As of this writing, there are only 50 days of school remaining. I am currently teaching a Reading class in the city of Brockton, Massachusetts. Brockton is similar to Boston and is considered an inner city. I have also been delegated “third in command”, which means I frequently attempt to fill the role of Vice-Principal at my school. In this position, I see conflict all the time. I have observed more personalized conflict than substantive conflict. The personalized conflict has been among students and between students and teachers. The substantive conflict has been among teachers.
For a conflict to be considered “personalized” it must take on certain attributes. For example, personalized conflicts involve conflicts in personality. Additionally, because of the emotions commonly attached to this type of conflict (anger and frustration), this conflict is not a welcome one. This type of conflict normally becomes worse before it becomes better.
At my school where I work students are commonly having conflicts with other students. Most of the conflict involves certain “choice” name-calling that typically erupts over the course of the day. Other students who want to see a fight at school only exacerbate the conflict. I refer to this phenomenon as “Jerry Springer Syndrome”. Most kids love violence. They see violence in the shows they watch and in the video games they play. Violence has become part of some youth’s subculture. As the Vice-Principal I have attempted numerous times to quell a possible conflict between two students. Children don’t know how to deal with conflict. They do know how to feel anger and frustration as they normally exhibit this behavior above all.
Personality conflicts in children are very common. Students among their peers can create a personalized conflict.
In addition to “student to student” conflicts, there are also “student to teacher” conflicts. In fact, at my school the same teacher sends some children out class on a daily basis. Teachers do play favorites, but they also play least favorites. The only resolution the teacher can use is to remove the student from the classroom. The student-teacher relationship is very weak and due to this lack of respect from both sides, the conflict increases as the school year progresses. In some situations, students don’t even go to that class, electing to skip class and face the consequences of detention after-school. Conflicts between teachers and students are personalized conflicts.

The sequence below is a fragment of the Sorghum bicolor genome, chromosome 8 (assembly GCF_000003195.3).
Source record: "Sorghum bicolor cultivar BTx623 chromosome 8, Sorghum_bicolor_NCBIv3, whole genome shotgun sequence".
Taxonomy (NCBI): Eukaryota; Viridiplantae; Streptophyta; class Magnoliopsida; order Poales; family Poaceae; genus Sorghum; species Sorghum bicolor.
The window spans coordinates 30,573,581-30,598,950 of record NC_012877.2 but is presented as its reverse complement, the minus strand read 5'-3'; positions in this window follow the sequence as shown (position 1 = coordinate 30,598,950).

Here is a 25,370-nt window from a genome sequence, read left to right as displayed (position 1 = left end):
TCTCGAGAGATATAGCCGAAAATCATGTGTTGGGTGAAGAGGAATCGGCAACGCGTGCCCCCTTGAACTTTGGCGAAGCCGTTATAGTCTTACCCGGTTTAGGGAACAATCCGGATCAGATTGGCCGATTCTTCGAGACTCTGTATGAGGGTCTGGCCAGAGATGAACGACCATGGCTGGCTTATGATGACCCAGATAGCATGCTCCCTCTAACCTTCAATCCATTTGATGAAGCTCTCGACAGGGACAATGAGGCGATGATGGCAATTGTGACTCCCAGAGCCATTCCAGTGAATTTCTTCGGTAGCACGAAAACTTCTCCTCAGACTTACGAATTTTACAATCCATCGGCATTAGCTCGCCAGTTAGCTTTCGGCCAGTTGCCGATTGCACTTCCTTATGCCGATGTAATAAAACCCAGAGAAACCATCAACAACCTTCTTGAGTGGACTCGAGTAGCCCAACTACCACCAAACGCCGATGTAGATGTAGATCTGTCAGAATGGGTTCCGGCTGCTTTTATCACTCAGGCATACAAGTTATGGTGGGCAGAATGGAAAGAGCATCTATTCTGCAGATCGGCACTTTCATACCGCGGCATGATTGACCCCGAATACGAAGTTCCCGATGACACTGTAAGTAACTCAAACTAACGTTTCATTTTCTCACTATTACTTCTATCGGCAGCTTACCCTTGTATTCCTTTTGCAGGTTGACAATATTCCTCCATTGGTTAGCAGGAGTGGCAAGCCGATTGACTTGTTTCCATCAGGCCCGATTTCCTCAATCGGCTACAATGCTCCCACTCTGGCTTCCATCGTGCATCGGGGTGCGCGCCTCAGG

The other type of conflict is called “substantive”. Substantive conflicts are more concrete. They are more concrete because they deal with real decisions. These decisions impact ideas, direction, and possible future action. Substantive conflicts occur between faculty members at my school. Schools face “real” issues everyday. When two educated adults disagree it can be considered a substantive conflict. However, the difference between this type of conflict and the one mentioned previously (personalized) is that this conflict can actually reach a resolution. An outcome is typically reached when both sides of the conflict agree that their original position hasn’t been compromised.
The three groups mentioned (student to student, student to teacher, and teacher to teacher) have sources of conflict as part of its make-up. The three sources being referenced are inter-personal, intra-organizational, and inter-organizational. Each source is different and plays a significant role in determining the measure of conflict and the reasons behind such a conflict.
An inter-personal source is equivalent to the need for control. It is the ultimate power struggle as both sides quest for control. This type of source can be attributed to a teacher-student relationship in the classroom as both battles for the attention of the class. This type of source can also be found in a teacher-teacher situation. Some adults crave control. It is their perception of control as a need and not a want.
An intra-organizational source can be found in conflicts that involve drastic change. Some people don’t like change. Some people fear change. This source of conflict can be found between teachers. It is the battle between “old school” and “new school”. Bigger, faster, stronger, and better do not appeal to some veteran teachers. The belief that “if it isn’t broke, don’t try to fix it”, can lead to conflict as new teachers try to invoke change.
An inter-organizational source is a conflict that is fueled by competition. Students are always competing for attention among their peers and teachers. This source of conflict can be found in student-to-student relationships as two people compete for acceptance.
Many times our perception of the world is askew. In life, conflicts are as common as rain. Substantive conflicts are closer to finding a resolution. Personalized conflicts are simply “too personal”.
Sometimes we confuse what we need with what we want. Sources of conflict can include the quest for power, the fear of change, and the need to compete and win in everything. Ultimately, the conflicts worth examining or resolving are the substantive conflicts.